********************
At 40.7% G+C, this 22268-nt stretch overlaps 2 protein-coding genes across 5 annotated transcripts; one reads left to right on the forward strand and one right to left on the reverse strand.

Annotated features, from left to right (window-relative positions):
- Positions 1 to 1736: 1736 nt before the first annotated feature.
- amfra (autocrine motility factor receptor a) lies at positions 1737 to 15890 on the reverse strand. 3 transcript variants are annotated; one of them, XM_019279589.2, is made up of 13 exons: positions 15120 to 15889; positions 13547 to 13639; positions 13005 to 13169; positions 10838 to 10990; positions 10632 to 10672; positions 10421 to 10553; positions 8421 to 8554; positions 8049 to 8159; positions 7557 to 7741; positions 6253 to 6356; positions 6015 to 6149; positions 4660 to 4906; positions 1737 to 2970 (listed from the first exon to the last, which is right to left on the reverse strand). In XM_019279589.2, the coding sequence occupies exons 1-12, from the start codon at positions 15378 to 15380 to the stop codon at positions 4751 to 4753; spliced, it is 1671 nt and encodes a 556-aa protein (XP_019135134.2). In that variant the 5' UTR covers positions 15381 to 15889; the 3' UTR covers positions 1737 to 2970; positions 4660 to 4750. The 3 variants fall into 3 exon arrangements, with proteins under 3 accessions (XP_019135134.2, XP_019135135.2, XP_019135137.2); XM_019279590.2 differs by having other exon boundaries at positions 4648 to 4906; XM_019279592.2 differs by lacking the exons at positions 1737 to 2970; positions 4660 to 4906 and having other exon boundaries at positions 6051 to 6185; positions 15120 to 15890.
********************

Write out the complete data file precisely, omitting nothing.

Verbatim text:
At 40.7% G+C, this 22268-nt stretch overlaps 2 protein-coding genes across 5 annotated transcripts; one reads left to right on the forward strand and one right to left on the reverse strand.

Annotated features, from left to right (window-relative positions):
- Positions 1 to 1736: 1736 nt before the first annotated feature.
- amfra (autocrine motility factor receptor a) lies at positions 1737 to 15890 on the reverse strand. 3 transcript variants are annotated; one of them, XM_019279589.2, is made up of 13 exons: positions 15120 to 15889; positions 13547 to 13639; positions 13005 to 13169; positions 10838 to 10990; positions 10632 to 10672; positions 10421 to 10553; positions 8421 to 8554; positions 8049 to 8159; positions 7557 to 7741; positions 6253 to 6356; positions 6015 to 6149; positions 4660 to 4906; positions 1737 to 2970 (listed from the first exon to the last, which is right to left on the reverse strand). In XM_019279589.2, the coding sequence occupies exons 1-12, from the start codon at positions 15378 to 15380 to the stop codon at positions 4751 to 4753; spliced, it is 1671 nt and encodes a 556-aa protein (XP_019135134.2). In that variant the 5' UTR covers positions 15381 to 15889; the 3' UTR covers positions 1737 to 2970; positions 4660 to 4750. The 3 variants fall into 3 exon arrangements, with proteins under 3 accessions (XP_019135134.2, XP_019135135.2, XP_019135137.2); XM_019279590.2 differs by having other exon boundaries at positions 4648 to 4906; XM_019279592.2 differs by lacking the exons at positions 1737 to 2970; positions 4660 to 4906 and having other exon boundaries at positions 6051 to 6185; positions 15120 to 15890.